Using Comics to Make Shakespeare Easier for Teens

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My initial concept for this week’s assignment, to create something for sharing learning was to create something to help kids learn something. I went with a classic, something we all have to read in high school, Shakespeare’s Romeo and Juliet. This is NOT because I like Romeo and Juliet. I can’t stress that enough! It’s my least favorite of Shakespeare’s plays. It’s not because I’ve read it for several classes, it’s because I just think that teenagers overreact and are in too big of a hurry.

Because high schoolers are forced to read Romeo and Juliet, I thought it was a good idea to make a visual. This portion is from the actual prologue. I would start the comic out this way, but change it to Modern English as opposed to the Early Modern English of Shakespeare’s time. It is frustrating, because the website, toondoo.com won’t allow me to duplicate this particular comic strip with the same images, at least it won’t save it, then again, that could just be my computer.

I think that these can be used for more than Shakespeare! I decided to prove that with grammar and bitstrips. I think that bitstrips are a fun and easy way for students to do assignments regarding grammar and literature. They are easier to work with than the toondoos as bitstrips are an app they can get through Facebook. I actually had more fun with bitstrips because I got to make a person who looks (kinda) like me who has a lot of different emotions, and I can change that to suit my cartoon. I think that this is something that i would use in my classroom, something that I would use, and assign for my students to use because it is easy, and there is some educational value to it. I’d use them as an assessment technique to ensure that students are understanding the concepts.

I had more fun with bitstrips than with toondoos. I think that these are both valuable tools for the classroom because they are both easy to use and students are able to prove that they understand things that I’m teaching. I think that, when it comes to language concepts and analyzing literature. I think that students (I’m going to be endorsed 7-12 English) will be able to use these tools and not really know that they are actually working instead of having fun creating cartoons.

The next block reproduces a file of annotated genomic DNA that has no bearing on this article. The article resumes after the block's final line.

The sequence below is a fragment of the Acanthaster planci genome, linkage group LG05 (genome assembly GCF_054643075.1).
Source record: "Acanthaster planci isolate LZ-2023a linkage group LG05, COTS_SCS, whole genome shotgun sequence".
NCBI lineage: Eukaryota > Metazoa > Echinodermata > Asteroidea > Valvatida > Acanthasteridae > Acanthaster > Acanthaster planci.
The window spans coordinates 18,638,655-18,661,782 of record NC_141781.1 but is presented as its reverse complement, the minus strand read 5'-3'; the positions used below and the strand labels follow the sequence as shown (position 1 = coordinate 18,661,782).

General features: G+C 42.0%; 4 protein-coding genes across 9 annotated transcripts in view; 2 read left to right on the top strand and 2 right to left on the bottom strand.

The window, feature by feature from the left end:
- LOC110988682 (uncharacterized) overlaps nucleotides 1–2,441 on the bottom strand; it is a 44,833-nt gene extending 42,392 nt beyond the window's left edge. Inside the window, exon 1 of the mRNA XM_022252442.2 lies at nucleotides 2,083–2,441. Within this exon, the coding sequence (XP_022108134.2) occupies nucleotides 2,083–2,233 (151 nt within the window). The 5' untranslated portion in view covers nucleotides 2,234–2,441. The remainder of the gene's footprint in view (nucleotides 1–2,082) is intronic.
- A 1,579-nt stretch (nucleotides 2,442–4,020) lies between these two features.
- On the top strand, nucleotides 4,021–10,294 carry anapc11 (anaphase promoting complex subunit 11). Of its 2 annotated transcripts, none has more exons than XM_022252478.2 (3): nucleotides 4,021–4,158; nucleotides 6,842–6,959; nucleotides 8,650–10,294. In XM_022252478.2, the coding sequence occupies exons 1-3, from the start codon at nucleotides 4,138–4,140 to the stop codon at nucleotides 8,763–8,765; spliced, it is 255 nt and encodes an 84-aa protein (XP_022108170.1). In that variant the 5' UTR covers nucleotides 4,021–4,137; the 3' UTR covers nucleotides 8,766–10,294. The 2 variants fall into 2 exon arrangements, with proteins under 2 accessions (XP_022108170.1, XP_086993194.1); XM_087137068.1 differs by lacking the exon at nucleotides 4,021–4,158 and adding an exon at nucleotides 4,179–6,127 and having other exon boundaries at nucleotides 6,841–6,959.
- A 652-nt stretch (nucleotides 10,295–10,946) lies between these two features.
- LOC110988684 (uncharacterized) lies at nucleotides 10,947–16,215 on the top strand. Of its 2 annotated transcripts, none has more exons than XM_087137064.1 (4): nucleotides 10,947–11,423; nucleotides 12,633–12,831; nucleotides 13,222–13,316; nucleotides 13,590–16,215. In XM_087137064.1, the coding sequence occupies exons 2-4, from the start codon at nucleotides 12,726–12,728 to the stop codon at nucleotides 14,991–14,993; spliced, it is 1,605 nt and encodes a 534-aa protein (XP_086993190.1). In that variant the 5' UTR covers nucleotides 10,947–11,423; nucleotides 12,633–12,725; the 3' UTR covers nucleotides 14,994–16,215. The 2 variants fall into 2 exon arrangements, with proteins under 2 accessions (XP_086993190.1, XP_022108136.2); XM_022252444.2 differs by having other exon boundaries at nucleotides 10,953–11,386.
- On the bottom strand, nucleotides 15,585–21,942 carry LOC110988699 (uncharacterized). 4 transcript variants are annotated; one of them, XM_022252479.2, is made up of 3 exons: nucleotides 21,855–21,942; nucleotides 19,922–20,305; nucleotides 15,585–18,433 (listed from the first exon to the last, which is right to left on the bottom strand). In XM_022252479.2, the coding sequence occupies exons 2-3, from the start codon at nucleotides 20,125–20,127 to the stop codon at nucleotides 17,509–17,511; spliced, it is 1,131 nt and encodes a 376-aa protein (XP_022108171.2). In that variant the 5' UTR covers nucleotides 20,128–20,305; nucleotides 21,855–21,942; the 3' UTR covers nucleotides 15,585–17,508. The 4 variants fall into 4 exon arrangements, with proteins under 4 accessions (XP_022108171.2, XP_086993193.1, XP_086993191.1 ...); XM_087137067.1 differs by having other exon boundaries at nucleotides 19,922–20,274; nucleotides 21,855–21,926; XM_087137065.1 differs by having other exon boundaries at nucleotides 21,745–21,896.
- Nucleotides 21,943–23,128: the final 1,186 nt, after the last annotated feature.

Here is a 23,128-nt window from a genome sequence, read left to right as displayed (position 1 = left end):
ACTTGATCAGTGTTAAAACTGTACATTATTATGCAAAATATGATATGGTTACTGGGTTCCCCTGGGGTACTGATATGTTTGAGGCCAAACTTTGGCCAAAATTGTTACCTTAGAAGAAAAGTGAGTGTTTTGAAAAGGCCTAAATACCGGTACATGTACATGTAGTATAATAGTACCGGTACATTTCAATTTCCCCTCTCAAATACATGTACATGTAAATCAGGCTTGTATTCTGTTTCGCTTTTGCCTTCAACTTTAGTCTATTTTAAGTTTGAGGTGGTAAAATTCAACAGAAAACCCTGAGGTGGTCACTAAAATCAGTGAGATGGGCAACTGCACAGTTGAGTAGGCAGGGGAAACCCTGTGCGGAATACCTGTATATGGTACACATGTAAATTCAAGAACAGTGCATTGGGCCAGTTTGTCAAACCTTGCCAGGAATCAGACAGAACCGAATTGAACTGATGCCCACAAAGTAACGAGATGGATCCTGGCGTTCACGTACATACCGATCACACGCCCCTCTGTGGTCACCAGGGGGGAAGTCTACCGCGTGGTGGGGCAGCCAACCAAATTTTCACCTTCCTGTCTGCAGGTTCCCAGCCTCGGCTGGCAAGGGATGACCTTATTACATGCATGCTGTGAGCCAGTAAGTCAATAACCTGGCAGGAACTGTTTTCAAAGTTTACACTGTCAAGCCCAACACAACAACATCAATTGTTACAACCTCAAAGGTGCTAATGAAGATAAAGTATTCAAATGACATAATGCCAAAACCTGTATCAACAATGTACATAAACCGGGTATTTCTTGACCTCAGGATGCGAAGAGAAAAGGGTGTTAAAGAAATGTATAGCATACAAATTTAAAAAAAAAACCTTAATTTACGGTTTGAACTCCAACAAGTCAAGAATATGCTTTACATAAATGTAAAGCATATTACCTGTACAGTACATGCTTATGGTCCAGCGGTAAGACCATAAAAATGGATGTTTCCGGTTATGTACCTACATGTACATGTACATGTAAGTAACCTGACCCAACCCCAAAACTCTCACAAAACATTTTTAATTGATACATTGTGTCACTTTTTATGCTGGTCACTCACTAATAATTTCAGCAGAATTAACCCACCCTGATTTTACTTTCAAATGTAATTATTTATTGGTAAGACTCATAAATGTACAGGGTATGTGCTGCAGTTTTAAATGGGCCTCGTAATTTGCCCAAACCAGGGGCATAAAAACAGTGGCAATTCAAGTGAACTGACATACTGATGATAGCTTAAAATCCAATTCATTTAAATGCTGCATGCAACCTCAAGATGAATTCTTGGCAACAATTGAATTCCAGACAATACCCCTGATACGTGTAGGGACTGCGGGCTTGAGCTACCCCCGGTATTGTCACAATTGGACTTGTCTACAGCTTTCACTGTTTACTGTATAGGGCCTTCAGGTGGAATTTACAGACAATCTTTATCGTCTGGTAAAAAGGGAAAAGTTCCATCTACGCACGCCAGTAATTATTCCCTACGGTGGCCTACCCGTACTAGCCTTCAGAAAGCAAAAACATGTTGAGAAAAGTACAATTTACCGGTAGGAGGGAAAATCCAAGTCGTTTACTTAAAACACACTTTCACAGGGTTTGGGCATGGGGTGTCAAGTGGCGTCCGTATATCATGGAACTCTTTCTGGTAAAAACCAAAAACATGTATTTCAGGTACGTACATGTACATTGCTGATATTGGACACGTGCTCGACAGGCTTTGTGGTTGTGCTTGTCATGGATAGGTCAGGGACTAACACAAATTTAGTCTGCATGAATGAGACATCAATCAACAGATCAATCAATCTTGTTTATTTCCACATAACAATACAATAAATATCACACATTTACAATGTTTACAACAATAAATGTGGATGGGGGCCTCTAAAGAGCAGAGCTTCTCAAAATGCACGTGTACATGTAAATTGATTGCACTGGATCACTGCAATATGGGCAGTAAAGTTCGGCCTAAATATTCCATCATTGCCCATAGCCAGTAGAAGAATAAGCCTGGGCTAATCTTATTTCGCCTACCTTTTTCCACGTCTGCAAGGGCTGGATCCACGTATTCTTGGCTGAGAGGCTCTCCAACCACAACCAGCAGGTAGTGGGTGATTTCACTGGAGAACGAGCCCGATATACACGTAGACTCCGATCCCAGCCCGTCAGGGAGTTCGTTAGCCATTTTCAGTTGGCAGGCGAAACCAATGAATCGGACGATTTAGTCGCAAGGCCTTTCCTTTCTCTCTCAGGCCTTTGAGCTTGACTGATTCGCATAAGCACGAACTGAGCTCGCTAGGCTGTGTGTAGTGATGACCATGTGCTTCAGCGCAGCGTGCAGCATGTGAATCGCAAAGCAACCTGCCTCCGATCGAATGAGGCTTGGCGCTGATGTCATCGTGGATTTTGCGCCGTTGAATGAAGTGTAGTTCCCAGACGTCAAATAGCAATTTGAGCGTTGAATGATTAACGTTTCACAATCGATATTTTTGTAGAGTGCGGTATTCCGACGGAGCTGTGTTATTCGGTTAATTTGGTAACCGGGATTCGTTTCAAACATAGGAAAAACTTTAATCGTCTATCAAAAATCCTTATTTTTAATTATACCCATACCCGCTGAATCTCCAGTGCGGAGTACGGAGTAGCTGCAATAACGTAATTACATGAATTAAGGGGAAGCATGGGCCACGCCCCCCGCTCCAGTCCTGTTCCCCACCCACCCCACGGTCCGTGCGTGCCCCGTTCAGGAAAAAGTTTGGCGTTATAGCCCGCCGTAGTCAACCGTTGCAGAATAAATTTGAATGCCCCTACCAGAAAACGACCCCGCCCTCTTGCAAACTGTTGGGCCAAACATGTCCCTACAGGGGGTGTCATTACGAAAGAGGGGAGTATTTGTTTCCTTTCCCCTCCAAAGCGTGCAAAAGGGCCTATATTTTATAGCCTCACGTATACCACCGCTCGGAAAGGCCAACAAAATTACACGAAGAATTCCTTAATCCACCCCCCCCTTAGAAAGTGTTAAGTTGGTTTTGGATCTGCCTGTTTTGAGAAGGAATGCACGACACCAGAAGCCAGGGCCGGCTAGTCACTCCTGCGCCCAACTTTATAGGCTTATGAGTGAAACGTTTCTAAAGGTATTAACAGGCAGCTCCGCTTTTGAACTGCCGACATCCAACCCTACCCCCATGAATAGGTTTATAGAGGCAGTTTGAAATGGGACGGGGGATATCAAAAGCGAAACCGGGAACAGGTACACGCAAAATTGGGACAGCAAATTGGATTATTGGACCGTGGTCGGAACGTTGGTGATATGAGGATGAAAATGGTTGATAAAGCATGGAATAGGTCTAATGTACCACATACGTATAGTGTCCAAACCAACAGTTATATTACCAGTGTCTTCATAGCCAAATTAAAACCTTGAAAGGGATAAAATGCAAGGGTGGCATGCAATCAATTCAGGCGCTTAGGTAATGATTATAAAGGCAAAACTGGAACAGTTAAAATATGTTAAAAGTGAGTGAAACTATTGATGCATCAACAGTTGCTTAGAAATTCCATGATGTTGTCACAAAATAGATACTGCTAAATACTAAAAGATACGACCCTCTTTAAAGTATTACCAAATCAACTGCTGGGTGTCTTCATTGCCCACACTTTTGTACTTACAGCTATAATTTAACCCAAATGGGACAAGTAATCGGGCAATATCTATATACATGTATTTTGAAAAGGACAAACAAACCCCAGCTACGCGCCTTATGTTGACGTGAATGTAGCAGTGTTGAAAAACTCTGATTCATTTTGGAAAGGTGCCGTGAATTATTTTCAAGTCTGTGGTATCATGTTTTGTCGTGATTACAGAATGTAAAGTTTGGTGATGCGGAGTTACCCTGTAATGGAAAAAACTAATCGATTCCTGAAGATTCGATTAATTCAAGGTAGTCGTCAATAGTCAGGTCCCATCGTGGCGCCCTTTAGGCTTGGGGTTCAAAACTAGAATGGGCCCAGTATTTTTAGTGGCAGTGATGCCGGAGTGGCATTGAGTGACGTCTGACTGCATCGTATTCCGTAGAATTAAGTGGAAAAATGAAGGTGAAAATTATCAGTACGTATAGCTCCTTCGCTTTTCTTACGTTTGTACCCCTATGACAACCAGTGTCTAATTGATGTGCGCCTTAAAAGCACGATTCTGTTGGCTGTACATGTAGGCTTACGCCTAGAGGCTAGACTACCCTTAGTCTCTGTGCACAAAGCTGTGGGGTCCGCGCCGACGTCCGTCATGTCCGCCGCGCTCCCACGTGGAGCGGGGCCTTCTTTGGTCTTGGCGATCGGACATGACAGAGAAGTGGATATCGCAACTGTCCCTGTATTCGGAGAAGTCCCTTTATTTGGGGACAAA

Commas save lives. . .
Commas save lives. . .
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7 thoughts on “Using Comics to Make Shakespeare Easier for Teens

  1. I like your classroom application for these fun little things! I used Canva to create a pretty picture, but I’m not sure how I could use Canva in the classroom. I can see how comic strips could be used in my future classroom though… maybe a comic about cell division?

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    1. Hey, that sounds like fun! I think that literature really lends itself to comics. I’m actually pretty proud of these because they seem like they’d be really fun for students because they were pretty fun for me.

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    1. I agree. I think that it would help student understanding because they are using the things they’re learning as an assessment tool, so I think they could have fun while they learn, which means they don’t even know they’re learning.

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  2. What great ideas! You really opened my eyes to the fact that comics are fun for the students to make as well as getting a better understanding from creating them. That way the students are connecting the information to themselves to make the comic strips. I like how it would require the students to know the material in order to make the creation. Students aren’t able to just “wing it” they would have to understand what’s going on.

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    1. I agree. They would need to make at least a little connection with the material in order to complete the assignment. I think it would be a great way to learn some of the “harder” topics for students. Even if the comics are just a quick bitstrip, they are making a connection with the material, and they will remember what they know and what they see from others.

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  3. I love thinking about this connection. I get so frustrated when I think about how Shakespeare is presented in school. It just is made to seem so difficult. I think it would be great to incorporate comics. Teachers could present them before the reading so students would know what they are reading about. It is time to start supporting students and helping them understand instead of telling them what they should have understood when they were reading or doing the assignment. Great Idea Yentle!!! I will use it when I teach…. I love our blog diglit blog…it gives me so many ideas for teaching!

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